It’s really hard to beat Luis Scott-Vargas talking about Magic, but Travis Woo’s influence is felt pretty far and wide, most recently with the price spike in Disrupting Shoal thanks to his aggressive mono-blue Ninja of the Deep Hours/Delver of Secrets deck in Modern. LSV is more up my alley, and people certainly love to see him do his thing on camera, but this was the year of Woo.

Winner: Travis Woo

Set of the Year

Tarmogoyf
For this one, I figured we’d broaden the category slightly and allow special sets (i.e. ones that don’t enter the Standard rotation), mostly because it makes this award a snap. If we stick to the core, yearly releases, we’re stuck with the tail end of Return to Ravnica, a solid but unspectacular core set, and an influential and fun Theros set. If it weren’t for this year’s winner, Theros would easily win (especially since Gatecrash is among my least favorite sets ever), but the people voted with their dollars and their time over the summer, and I happen to agree.

Modern Masters was not only a brilliant way to help bolster Modern, but it was actually one of the best Draft formats ever. But don’t take my word for it—Ben Stark himself said Modern Masters was, well, the best Draft format ever.

The price was an unfortunate necessity, and it certainly costs it a few points, but it was such a success and was, by almost all accounts, widely loved, that I can’t imagine choosing anything else this year. And the evidence was found in the next winner on our list.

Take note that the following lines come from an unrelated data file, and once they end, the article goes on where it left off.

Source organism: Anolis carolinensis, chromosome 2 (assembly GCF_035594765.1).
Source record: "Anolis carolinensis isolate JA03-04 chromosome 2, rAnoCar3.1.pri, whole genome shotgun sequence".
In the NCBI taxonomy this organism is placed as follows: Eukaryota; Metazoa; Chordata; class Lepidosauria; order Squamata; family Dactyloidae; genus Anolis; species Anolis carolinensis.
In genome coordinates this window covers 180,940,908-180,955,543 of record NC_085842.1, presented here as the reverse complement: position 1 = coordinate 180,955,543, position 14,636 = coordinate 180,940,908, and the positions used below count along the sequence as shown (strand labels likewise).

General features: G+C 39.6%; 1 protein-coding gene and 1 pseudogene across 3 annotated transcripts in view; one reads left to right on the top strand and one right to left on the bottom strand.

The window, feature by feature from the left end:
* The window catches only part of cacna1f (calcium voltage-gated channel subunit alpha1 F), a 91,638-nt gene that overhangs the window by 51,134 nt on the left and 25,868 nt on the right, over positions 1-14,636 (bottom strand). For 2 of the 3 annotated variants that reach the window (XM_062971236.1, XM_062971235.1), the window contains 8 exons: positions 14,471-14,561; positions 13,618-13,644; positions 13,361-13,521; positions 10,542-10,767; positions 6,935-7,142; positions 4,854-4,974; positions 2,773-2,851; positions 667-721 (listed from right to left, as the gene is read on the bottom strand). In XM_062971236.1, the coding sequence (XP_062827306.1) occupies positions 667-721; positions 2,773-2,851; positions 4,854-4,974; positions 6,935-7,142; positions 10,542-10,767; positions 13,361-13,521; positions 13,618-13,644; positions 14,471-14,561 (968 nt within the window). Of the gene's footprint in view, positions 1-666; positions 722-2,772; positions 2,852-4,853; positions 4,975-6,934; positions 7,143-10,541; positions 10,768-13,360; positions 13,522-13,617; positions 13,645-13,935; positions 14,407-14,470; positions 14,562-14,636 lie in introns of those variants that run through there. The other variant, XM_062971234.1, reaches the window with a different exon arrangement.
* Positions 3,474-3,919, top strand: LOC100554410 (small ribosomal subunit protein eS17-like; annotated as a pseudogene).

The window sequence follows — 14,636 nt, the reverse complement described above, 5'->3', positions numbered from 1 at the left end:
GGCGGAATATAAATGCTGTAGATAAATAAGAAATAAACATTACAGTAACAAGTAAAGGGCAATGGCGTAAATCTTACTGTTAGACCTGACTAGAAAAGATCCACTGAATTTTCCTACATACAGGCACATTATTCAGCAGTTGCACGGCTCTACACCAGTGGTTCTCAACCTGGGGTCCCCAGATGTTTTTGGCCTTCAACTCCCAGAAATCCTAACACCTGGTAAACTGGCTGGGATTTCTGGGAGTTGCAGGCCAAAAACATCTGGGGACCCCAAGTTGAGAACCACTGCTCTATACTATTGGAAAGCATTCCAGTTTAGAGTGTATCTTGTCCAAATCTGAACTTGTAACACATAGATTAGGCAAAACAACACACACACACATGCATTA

Winner: Modern Masters

Tournament of the Year

Mothdust Changeling
Most years, this award is going to go to a particularly memorable Pro Tour or, more likely, one of the World Championships, particularly the Players Championship, which is an amazing spectacle. Throw in Reid Duke’s run and Shahar Shenhar’s win, and in any other year, it would have been a clear high point.

However, nothing topped the spectacle of Grand Prix Las Vegas, and it’s likely nothing will for a while. At 4,500 people, it was easily the largest Magic tournament ever, not to mention the largest TCG tournament of any kind. The twin attractions of Modern Masters and Las Vegas created a perfect storm that inflated attendance to incredible heights. It also had a bit of a storybook ending down the line, when winner Neal Oliver proved his win wasn’t a fluke by taking second in the very next Grand Prix he played in.

It was the Magic event of the year—and maybe of the next few years, too.

Winner: Grand Prix Las Vegas

Card of the Year

This one is incredibly tough, so I’m going to break it down into a few categories and then pick from there.

Standard Card of the Year